The question I get asked the most is - 'Jayde, how do you spray paint furniture?' Well you're in the right place if you're keen to find out.
Right before I dive in, let me clarify - this post will be stepping you through how to spray paint furniture using an air compressor and paint gun, not an electric powered spray gun.
What are the benefits of spraying furniture?
It produces a smooth, brush stroke-free finish, quickly.
If you are flipping furniture for profit your time is money and if you're working on a hutch, dining set, or spindle back chairs you will be investing a huge amount of time/money painting by hand. Not to mention the cost to your sanity! Am I right chair flippers?!
It allows you to batch spray multiple pieces of furniture at one time (with the same colour) walk away and come back 2 hours later for a second coat.
Here are a few pieces I sprayed to show you what the finished products can look like - you can leave it super smooth but you also have the option to distress.
What equipment do I need?
1) An air compressor.
I use a twin pump, 50 litre, 220 litres per minute, direct drive, 3.0 horse power motor compressor purchased from Trade Tools.
You need to ensure that the compressor you're buying has enough grunt to power a spray gun for an extended period without cutting in and out to refill the air tank. I suggest shopping at retailers where trades people buy their tools and speaking to their customer service team.
It's also worthwhile at time of purchase to think about what other tools you may want to use in your work, to ensure your machine can power everything you want to throw at it. For example, I use my air compressor to power my staple gun for upholstery work. I will never use a handheld manual stapler again after seeing how quick and easy fixing fabric is from an air powered staple gun.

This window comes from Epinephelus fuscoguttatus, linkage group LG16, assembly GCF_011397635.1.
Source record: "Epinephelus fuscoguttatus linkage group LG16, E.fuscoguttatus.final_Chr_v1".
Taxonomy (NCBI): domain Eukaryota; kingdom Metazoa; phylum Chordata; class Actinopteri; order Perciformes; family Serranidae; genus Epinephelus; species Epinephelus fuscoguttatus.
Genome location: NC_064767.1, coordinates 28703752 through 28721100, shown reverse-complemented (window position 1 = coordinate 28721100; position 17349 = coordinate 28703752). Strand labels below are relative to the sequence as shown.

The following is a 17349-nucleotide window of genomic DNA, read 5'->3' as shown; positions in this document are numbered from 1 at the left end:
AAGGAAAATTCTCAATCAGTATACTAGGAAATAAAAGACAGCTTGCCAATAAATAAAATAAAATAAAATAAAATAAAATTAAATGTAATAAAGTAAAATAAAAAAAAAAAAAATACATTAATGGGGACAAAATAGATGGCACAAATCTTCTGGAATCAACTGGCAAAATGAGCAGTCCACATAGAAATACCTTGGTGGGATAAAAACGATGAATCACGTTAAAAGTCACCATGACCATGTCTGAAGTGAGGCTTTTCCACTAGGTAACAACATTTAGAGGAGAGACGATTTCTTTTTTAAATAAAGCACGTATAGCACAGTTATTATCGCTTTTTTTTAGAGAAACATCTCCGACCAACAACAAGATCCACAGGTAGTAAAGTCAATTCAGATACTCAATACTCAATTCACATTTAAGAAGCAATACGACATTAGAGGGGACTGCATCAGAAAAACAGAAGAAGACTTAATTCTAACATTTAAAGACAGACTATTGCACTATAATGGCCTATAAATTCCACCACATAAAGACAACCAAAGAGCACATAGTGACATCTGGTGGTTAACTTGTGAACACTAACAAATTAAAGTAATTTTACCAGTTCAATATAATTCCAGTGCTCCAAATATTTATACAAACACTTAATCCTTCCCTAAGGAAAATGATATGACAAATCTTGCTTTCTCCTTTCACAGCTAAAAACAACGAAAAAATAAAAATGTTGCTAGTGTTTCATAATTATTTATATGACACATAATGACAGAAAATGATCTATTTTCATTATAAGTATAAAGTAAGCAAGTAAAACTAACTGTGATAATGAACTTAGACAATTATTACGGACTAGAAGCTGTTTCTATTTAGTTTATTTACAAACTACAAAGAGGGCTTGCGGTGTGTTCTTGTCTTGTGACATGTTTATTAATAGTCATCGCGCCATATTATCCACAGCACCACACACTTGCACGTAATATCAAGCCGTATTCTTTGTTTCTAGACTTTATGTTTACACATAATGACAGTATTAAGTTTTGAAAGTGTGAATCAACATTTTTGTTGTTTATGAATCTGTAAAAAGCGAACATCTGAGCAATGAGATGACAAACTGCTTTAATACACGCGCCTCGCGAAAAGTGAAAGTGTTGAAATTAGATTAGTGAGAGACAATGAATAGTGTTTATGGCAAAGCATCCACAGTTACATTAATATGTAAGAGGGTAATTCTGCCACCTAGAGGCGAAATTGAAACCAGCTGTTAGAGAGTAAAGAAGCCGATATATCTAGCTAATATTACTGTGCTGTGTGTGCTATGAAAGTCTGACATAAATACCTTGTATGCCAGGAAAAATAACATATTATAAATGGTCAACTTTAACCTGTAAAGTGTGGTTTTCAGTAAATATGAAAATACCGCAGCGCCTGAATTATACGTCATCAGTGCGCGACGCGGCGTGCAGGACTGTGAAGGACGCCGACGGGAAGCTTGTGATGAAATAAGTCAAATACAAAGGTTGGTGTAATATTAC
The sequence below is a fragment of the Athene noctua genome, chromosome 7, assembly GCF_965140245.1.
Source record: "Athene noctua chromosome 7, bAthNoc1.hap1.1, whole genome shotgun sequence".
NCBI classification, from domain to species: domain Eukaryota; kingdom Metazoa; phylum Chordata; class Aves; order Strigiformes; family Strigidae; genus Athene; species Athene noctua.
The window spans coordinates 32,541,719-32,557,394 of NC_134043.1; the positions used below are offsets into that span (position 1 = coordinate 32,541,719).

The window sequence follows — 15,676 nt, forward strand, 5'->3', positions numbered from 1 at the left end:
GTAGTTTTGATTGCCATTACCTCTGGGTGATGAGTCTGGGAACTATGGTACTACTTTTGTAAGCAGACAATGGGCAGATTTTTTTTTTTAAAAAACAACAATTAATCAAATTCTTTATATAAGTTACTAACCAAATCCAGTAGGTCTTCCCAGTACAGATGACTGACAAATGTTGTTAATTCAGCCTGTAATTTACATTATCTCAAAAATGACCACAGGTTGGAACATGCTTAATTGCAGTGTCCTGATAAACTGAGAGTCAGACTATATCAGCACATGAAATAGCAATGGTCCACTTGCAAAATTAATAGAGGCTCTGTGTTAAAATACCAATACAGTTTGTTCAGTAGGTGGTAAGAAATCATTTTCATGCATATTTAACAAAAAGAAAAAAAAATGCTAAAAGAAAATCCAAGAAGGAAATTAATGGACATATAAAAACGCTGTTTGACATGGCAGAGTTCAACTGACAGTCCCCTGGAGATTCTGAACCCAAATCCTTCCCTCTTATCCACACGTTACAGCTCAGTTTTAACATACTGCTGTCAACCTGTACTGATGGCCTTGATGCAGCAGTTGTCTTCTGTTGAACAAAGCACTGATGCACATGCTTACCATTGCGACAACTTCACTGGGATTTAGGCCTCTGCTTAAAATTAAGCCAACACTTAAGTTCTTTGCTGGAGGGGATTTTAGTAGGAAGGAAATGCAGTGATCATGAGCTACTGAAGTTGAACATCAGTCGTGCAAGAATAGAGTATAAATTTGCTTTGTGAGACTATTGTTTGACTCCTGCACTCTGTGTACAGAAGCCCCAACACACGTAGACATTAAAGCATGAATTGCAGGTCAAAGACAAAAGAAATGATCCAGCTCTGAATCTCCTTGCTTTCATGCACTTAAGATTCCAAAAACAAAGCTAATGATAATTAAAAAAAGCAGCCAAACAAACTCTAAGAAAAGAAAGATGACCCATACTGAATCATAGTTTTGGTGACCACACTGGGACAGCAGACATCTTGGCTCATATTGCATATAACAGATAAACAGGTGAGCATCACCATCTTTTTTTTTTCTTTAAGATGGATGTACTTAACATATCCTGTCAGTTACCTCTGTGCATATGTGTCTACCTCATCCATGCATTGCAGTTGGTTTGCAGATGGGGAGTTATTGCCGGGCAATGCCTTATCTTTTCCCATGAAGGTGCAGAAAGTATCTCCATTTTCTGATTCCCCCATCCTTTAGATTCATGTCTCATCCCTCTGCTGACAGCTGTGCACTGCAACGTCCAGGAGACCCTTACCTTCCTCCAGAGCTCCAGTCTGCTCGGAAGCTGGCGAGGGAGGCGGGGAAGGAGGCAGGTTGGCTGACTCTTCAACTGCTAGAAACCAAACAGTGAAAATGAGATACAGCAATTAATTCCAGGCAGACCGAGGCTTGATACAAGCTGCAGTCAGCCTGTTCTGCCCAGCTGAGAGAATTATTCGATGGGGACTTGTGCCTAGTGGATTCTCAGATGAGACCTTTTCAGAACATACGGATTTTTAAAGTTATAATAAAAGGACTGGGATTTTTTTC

Like all tools you buy, you'll need to maintain and service the compressor periodically, be sure to read the instructions as each one is different.
2) A low volume low pressure (LVLP) or high volume low pressure (HVLP) gravity-fed spray gun
I personally choose to use an air powered LVLP, gravity-fed spray gun (informed by my experience using an electric spray gun) because it:
produces a finer finish;
provides greater control over spray pattern and volume;
is cost-effective in terms of paint consumption;
is light and easier to manoeuvre across surfaces.
HVLP spray guns put out more paint and are great for applying finishes on other mediums but I find for furniture finishing a lower volume fits the bill.
Paint spray guns vary greatly in price and it pays to do your research. You need to remember, that tradies use equipment on a commercial scale so don't freak out seeing guns priced at hundreds of dollars - people in car body shops use these things all day long and require guns to be built for heavy usage.
As time goes on, you may like to purchase additional guns reserved for particular finishes ie. dark paints and/or sealants.
3) Spray gun stand